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A Square of the exterior derivative

  1. Oct 19, 2016 #1
    Is ##\text{d}^{2}=\text{d}\wedge\text{d}## a definition of the exterior algebra, or can it be derived from more fundamental mathematical statements?
     
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  3. Oct 20, 2016 #2

    Matterwave

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    I'm sorry if I'm mistaken as it has been a while since I've done differential geometry, but isn't ##\text{d}^2=0## one of the defining properties of the exterior derivative?
     
  4. Oct 20, 2016 #3
    What about the the Hodge star squared?

    I know that ##**=-1##, but is this a definition, or can it be proved in two to three lines?
     
    Last edited: Oct 20, 2016
  5. Oct 20, 2016 #4
    That is neither a definition nor is it is true in general. For ##n##-dimensional space and for a ##p##-form, ##** = -(-1)^{p(n-p)}## in Minkowski space and ##** = (-1)^{p(n-p)}## in Euclidean space.
     
  6. Oct 21, 2016 #5

    lavinia

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    Yes although one can derive this from the assumption that d##^{2}=0## on functions.

    The condition d##^{2}=0## makes the differential forms on a manifold into what is called a "Chain Complex". Chain complexes occur all over in mathematics. The definition is that d is linear and its square is zero.

    BTW: Differential forms and exterior derivatives do not require the idea of a metric so they are not specifically restricted to Differential Geometry but rather to Calculus on Manifolds.
     
    Last edited: Oct 21, 2016
  7. Oct 21, 2016 #6

    fresh_42

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    .... and geometry, topology, and (homological) algebra.
     
  8. Oct 21, 2016 #7

    lavinia

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    I said it badly. The least amount of structure one needs to talk about differential forms is calculus in manifolds. A metric is added structure.
     
  9. Oct 21, 2016 #8

    Matterwave

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    I was not aware that differential geometry required a metric? Wouldn't that fall under Riemannian geometry, or Semi-Riemannian geometry?
     
  10. Oct 21, 2016 #9

    lavinia

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    Geometry to me means measurement of angles at least and usually also distance. These ideas are not needed to do calculus. Differential forms are just calculus. For instance one can integrate a differential form on a smooth manifold that has no shape and is just a bunch of smoothly overlapping coordinate charts..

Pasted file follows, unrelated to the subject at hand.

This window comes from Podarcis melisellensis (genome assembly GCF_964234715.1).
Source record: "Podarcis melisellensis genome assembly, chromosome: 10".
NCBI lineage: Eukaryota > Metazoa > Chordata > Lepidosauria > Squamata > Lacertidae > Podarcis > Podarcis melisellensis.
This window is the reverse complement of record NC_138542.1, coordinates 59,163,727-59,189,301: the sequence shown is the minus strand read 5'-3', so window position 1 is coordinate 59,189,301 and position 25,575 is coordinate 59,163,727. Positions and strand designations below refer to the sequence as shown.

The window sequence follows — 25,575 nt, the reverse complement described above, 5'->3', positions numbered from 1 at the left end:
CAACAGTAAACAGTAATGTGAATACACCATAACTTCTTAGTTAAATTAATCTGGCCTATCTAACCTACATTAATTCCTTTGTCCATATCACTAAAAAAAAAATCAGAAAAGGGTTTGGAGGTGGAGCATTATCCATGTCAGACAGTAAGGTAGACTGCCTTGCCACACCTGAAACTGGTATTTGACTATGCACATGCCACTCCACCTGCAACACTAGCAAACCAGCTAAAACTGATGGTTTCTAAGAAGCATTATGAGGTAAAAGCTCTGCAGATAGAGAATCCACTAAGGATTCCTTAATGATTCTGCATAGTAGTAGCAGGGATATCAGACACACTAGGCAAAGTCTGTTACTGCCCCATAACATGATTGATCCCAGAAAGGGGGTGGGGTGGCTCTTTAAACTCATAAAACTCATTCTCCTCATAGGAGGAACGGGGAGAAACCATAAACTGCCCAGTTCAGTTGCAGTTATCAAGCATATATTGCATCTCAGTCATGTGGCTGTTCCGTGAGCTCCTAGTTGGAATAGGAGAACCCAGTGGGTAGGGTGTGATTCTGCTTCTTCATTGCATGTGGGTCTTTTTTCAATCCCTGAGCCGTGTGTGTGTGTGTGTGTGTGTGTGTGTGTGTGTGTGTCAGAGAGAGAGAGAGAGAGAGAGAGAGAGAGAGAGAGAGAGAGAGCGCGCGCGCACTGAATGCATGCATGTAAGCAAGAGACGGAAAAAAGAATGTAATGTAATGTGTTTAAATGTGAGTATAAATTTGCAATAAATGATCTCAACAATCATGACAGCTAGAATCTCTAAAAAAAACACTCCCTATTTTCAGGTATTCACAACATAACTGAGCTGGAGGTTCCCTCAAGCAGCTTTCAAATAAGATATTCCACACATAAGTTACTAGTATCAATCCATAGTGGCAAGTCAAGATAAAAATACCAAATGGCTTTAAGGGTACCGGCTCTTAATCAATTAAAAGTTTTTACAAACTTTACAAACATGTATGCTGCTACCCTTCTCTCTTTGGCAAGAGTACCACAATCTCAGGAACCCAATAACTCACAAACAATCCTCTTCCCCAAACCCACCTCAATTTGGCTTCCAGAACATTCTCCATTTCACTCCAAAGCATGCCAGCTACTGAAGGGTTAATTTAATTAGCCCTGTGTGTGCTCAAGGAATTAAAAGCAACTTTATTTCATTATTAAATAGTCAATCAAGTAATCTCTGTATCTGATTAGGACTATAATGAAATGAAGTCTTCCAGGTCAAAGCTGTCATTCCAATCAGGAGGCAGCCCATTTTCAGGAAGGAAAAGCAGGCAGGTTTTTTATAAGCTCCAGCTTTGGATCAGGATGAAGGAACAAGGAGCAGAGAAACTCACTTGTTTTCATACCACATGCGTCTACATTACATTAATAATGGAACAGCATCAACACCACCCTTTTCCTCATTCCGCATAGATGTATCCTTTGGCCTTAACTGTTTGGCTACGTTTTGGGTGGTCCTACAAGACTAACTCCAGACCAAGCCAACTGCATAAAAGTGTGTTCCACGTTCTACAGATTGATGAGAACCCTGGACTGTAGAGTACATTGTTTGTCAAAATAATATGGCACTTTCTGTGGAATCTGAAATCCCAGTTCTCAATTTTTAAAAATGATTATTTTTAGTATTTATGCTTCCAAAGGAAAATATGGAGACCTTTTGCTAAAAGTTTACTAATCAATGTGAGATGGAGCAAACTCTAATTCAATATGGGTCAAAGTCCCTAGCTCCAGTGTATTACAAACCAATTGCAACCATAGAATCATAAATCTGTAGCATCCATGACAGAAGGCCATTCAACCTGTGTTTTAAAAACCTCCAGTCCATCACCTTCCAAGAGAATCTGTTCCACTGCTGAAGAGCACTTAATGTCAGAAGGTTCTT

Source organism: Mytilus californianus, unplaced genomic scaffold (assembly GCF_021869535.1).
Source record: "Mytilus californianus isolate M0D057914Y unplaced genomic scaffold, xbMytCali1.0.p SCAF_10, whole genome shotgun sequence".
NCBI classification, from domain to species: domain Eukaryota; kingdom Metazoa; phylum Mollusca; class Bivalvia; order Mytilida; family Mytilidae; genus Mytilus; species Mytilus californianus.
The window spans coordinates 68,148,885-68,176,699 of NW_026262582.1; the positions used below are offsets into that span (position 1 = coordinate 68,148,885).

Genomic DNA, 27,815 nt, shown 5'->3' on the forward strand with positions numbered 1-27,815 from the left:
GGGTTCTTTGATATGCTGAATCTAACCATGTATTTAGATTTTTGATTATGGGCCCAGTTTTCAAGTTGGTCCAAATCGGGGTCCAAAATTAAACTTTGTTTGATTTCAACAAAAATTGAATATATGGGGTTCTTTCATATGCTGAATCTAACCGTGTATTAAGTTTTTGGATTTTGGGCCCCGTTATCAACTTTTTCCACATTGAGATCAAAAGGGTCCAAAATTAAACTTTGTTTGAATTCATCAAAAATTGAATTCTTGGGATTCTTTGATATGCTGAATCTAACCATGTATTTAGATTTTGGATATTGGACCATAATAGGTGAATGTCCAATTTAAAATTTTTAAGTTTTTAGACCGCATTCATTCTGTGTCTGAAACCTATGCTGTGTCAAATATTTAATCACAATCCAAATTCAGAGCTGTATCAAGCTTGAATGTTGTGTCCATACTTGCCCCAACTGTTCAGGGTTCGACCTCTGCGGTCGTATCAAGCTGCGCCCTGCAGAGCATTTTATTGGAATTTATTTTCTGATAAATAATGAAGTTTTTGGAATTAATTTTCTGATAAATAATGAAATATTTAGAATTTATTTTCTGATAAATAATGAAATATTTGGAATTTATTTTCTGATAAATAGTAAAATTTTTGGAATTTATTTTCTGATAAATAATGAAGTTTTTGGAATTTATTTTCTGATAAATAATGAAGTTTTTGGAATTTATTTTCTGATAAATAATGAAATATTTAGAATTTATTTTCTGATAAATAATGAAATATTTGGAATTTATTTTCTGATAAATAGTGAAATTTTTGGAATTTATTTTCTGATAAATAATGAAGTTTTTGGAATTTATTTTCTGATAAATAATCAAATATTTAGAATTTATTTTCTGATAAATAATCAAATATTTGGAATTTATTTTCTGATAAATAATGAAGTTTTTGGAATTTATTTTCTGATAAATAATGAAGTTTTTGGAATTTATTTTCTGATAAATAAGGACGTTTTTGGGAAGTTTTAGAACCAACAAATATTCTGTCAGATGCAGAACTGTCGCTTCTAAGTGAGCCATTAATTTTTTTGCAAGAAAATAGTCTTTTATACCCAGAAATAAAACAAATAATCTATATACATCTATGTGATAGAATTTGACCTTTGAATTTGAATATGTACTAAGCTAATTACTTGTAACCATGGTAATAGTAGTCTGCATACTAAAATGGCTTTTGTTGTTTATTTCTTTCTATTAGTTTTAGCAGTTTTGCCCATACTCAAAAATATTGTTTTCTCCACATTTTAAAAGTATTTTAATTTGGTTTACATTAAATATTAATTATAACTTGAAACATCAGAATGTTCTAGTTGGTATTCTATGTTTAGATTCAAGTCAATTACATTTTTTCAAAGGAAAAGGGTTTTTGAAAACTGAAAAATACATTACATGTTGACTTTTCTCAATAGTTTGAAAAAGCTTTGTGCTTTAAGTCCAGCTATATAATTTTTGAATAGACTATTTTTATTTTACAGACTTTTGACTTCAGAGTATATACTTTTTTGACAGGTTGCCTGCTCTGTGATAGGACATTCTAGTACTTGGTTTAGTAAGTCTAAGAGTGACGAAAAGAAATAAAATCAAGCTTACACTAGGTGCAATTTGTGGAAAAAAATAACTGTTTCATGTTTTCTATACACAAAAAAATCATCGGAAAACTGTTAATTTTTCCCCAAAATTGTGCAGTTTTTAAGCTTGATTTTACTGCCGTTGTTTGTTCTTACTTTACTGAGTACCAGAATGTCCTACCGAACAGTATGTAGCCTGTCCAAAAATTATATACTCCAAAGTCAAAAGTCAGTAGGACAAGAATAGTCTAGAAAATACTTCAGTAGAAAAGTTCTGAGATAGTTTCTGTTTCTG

Classical differential geometry always uses the metric induced by an embedding of a manifold in Euclidean space. It is the study of the induced metric relations.

    One thing that is often missed because of the way calculus is taught using inner products in Euclidean space is that no inner product is needed and that the same derivatives can be taken with or without a metric. The subject of Differential Topology - not Differential Geometry - relies on calculus without using any metric.
     
    Last edited: Oct 23, 2016
  11. Oct 21, 2016 #10
    This is what I have:

    ##*(*F)_{i_{1},i_{2},\dots, i_{n-k}}##

    ##= *\left(\frac{1}{k!}F^{j_{1},\dots,j_{k}}\sqrt{|\text{det}\ g|}\ \epsilon_{j_{1},\dots,j_{k},i_{1},i_{2},\dots, i_{n-k}}\right)##

    ##= *\left(\frac{1}{k!}F_{l_{1},\dots,l_{k}}g^{l_{1},\dots,l_{k},j_{1},\dots,j_{k}}\sqrt{|\text{det}\ g|}\ \epsilon_{j_{1},\dots,j_{k},i_{1},i_{2},\dots, i_{n-k}}\right)##

    ##= *\left(\frac{1}{k!}F_{l_{1},\dots,l_{k}}\sqrt{|\text{det}\ g|}\ {\epsilon^{l_{1},\dots,l_{k}}}_{i_{1},i_{2},\dots, i_{n-k}}\right)##

    ##= \frac{1}{k!}\left(*F_{l_{1},\dots,l_{k}}\right)\sqrt{|\text{det}\ g|}\ {\epsilon^{l_{1},\dots,l_{k}}}_{i_{1},i_{2},\dots, i_{n-k}}##

    ##= \frac{1}{k!}\left(\frac{1}{(n-k)!}F^{m_{1},\dots,m_{n-k}}\sqrt{|\text{det}\ g|}\ \epsilon_{m_{1},\dots,m_{n-k},l_{1},\dots,l_{k}}\right)\sqrt{|\text{det}\ g|}\ {\epsilon^{l_{1},\dots,l_{k}}}_{i_{1},i_{2},\dots, i_{n-k}}##

    ##= \frac{1}{k!}\left(\frac{1}{(n-k)!}F_{j_{1},\dots,j_{n-k}}g^{j_{1},\dots,j_{n-k},m_{1},\dots,m_{n-k}}\sqrt{|\text{det}\ g|}\ \epsilon_{m_{1},\dots,m_{n-k},l_{1},\dots,l_{k}}\right)\sqrt{|\text{det}\ g|}\ {\epsilon^{l_{1},\dots,l_{k}}}_{i_{1},i_{2},\dots, i_{n-k}}##

    ##= \frac{1}{k!}\left(\frac{1}{(n-k)!}F_{j_{1},\dots,j_{n-k}}\sqrt{|\text{det}\ g|}\ {\epsilon^{j_{1},\dots,j_{n-k}}}_{l_{1},\dots,l_{k}}\right)\sqrt{|\text{det}\ g|}\ {\epsilon^{l_{1},\dots,l_{k}}}_{i_{1},i_{2},\dots, i_{n-k}}##

    ##= \frac{1}{k!}\ \frac{1}{(n-k)!}\ F_{j_{1},\dots,j_{n-k}}\ |\text{det}\ g|\ {\epsilon^{j_{1},\dots,j_{n-k}}}_{l_{1},\dots,l_{k}}\ {\epsilon^{l_{1},\dots,l_{k}}}_{i_{1},i_{2},\dots, i_{n-k}}##

    ##= \frac{1}{(n-k)!}F_{j_{1},\dots,j_{n-k}}|\text{det}\ g|\ \delta^{j_{1},\dots,j_{n-k}}_{i_{1},\dots,i_{n-k}}##

    ##= \frac{1}{(n-k)!}F_{i_{1},\dots,i_{n-k}}|\text{det}\ g|##

    How do I proceed next?
     
  12. Oct 23, 2016 #11

    lavinia

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    If you include as Differential Geometry the study of connections which are not compatible with any metric then yes you are right. Perhaps I should have said a connection rather than a metric. But the point is the same. Differential forms exist on any smooth manifold whether or not there is a connection or a metric. There is nothing about them that requires either. Differential Topology does not assume connections.

    Some people have told me that they consider tensor fields as part of Differential Geometry. And maybe when one learns General Relativity tensors are introduced for the first time. But tensors like differential forms do not require a semi-Riemannain metric or in fact any metric or connection.
     
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